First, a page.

A Pirate Story

The crew of the Bloody Shrike trudged ashore on the oversized sandspit between the islands of Wyntle and Yanzibar. As the map indicated, the island was home to a small rock outcropping, three palm trees and the world’s ugliest tortoise.

Captain Jack Bastich (you could tell he was Captain because of his hat) laughed and started singing.

“Fifteen men on a dead...”

Mad Steven interrupted him with a snarl. “But Cap’n, there’s not fifteen of us!”

“I count for ten, you lazy scupper. And with you and Oily Bill that’s…”

All of them struggled with the math. Oily Bill finally chimed in. “Twelve, I think.”

“What about Smilin’ Pete?”

“Thirteen then, Cap’n.”

That settled, the Cap’n started again. “Thirteen men on a dead man’s chest; yo-ho-ho an’ a bottle’a rum!”

“This in’t rum! It’s barely grog!” Mad Steven knew his alcohol. They’d come all the way to this godforsaken island in search of treasure and hard liquor, and so far neither had been produced.

“Yer can have some o’ my special stock when we get back to the ship, then.”

The pirate was placated somewhat. “All right then, but not the stuff Oily Bill pissed in.”

“I never! An’ I ain’t diggin’ neither.”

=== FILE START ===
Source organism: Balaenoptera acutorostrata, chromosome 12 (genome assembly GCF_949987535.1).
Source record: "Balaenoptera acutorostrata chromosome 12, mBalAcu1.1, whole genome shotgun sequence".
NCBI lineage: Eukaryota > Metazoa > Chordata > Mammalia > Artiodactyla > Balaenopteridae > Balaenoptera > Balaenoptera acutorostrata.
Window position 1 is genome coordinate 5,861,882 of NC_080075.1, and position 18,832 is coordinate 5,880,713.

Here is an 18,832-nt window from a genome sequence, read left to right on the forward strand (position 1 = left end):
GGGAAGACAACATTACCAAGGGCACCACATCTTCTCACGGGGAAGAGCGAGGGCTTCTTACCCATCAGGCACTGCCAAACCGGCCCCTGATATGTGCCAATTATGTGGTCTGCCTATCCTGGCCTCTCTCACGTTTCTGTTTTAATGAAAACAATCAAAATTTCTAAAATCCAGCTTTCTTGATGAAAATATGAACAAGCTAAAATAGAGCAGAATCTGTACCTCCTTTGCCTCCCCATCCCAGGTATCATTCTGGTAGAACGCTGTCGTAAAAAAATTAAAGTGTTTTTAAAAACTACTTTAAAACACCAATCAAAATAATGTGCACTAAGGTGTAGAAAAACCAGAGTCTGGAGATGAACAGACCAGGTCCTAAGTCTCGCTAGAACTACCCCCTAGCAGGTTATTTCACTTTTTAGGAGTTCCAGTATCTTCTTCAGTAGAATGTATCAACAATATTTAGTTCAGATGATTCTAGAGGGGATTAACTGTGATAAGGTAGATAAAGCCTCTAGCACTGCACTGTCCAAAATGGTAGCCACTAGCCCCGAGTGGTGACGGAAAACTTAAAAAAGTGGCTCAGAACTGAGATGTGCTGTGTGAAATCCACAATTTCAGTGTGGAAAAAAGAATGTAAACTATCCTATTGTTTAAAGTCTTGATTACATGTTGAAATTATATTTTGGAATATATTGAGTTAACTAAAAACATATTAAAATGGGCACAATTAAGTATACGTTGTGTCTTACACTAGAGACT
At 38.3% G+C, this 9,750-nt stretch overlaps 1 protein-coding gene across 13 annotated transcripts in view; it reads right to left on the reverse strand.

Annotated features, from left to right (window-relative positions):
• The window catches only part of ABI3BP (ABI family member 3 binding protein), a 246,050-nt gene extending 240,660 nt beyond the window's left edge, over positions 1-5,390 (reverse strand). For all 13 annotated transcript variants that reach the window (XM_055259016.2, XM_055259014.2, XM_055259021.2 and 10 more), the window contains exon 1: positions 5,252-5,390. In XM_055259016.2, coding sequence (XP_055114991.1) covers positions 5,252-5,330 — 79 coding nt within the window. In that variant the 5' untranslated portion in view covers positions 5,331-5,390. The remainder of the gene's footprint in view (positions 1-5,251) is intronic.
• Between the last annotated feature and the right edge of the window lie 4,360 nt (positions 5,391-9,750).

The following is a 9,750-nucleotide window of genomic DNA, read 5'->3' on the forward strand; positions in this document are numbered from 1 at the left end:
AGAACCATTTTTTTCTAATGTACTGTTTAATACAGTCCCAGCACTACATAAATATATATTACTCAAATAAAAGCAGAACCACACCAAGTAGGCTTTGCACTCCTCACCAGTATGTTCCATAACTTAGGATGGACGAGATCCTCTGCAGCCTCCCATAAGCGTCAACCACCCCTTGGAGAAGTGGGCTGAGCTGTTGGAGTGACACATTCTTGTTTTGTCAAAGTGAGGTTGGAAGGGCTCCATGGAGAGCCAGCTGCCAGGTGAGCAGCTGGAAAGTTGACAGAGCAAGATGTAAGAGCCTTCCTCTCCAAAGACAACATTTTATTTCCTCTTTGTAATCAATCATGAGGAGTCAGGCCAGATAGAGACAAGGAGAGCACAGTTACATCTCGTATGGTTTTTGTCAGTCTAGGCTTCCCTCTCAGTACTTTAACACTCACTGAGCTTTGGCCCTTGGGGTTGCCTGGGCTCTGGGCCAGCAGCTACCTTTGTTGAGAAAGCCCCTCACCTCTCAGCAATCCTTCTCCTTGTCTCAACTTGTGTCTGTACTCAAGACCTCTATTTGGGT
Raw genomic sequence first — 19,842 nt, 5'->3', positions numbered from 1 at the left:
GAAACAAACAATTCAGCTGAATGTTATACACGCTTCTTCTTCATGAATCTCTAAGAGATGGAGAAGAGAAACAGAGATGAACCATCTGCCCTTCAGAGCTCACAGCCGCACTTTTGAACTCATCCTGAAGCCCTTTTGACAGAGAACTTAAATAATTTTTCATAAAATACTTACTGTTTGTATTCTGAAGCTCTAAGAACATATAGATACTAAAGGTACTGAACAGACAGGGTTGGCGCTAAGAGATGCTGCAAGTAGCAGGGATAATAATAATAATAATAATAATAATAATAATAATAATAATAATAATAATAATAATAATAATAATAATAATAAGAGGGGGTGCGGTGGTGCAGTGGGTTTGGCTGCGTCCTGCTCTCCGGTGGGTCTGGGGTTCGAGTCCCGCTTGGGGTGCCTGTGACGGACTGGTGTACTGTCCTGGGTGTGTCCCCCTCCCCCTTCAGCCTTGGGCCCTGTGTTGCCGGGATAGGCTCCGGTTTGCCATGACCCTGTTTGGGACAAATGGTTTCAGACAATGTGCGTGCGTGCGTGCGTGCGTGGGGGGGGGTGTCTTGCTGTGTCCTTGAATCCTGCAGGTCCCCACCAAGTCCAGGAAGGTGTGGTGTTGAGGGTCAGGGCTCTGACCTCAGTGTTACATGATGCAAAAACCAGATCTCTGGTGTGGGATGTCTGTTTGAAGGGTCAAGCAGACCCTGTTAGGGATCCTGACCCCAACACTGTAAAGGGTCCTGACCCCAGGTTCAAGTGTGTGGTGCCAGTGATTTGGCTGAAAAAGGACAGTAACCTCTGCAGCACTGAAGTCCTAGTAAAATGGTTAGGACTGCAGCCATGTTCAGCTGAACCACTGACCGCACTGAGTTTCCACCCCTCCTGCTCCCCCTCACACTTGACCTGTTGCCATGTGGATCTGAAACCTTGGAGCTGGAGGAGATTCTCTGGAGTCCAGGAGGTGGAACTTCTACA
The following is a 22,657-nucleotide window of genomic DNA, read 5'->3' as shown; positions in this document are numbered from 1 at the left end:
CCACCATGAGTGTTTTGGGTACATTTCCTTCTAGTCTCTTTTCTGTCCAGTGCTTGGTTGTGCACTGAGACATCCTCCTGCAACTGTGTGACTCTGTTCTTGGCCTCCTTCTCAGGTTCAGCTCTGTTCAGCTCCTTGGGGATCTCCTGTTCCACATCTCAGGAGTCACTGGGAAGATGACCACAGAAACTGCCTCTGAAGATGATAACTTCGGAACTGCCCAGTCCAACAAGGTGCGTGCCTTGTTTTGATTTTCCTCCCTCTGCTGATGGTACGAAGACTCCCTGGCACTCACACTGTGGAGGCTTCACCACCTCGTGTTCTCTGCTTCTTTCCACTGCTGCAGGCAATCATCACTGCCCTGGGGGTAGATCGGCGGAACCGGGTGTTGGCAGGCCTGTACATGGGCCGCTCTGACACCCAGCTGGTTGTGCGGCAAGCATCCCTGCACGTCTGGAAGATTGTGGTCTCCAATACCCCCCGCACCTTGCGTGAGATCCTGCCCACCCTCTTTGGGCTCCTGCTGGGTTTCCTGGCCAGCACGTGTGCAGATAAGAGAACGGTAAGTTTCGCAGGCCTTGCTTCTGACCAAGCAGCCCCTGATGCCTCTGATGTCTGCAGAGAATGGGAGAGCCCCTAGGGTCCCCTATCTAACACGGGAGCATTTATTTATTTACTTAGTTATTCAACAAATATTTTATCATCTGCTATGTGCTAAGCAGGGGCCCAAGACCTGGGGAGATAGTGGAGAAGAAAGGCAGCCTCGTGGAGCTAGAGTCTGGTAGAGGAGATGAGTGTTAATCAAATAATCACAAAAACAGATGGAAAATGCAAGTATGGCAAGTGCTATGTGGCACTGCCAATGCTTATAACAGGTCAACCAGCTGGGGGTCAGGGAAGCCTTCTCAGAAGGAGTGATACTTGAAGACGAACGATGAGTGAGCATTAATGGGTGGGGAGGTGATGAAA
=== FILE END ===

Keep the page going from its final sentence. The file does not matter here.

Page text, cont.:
“You’ll dig, Bill, or it’s the plank!”

“Ha! Who walks the plank on land?”

“Who said anythin’ about walkin’? I’ll smack ye in the head with it!”

“Why can’t Smilin’ Pete dig?”

“Cause e’s got no arms. Pete, get up on that rock and watch fer inter-lopers.”

Mad Steven reached into his sack and took out Smilin’ Pete, the best-polished skull on the Spanish Main. He put him on top of the rock where he’d have a good view of the sea. Meanwhile Oily Bill took out the shovels. When Steven retuned he got one.

“Why ain’t you diggin’?” asked Mad Steven to the Cap’n.

“I ain’t too agile with this hook hand.” Jack used his good hand to brush his eyepatch. He’d had two good eyes until the day he got an itch.

Soon Bill and Steven were digging with gusto (and shovels). All three wondered what they would find: Dubloons? Sovereigns? Florins?

It didn’t take long to strike wood. All three helped hoist the trunk out of its sandy pit. It had everything a pirate could want in a treasure chest. It was large and it was heavy. The Cap’n hit the lock with his hook hand then pulled the chest open.

“Thanks immensely, boys! It was getting stuffy in there.” The man was thin and effete, smartly dressed in an officer’s uniform.

“Who be you, Fancy Pants?” The Cap’n wanted no truck with this.

“Captain David Jones, Esquire. Here to bring proper civilization to the age of sail.”

Mad Steven’s shovel struck him in back of his head. Cap’n Jack stuffed the reeling man back into the trunk, which Oily Bill then nailed shut.

“Now,” said the Cap’n, “We dump this in the deepest part o’ the sea!”


And that, young'uns, is why we call it “Davy Jones’ Locker.” The Old Storyteller stood up and headed for his room as the kids ran off to bed.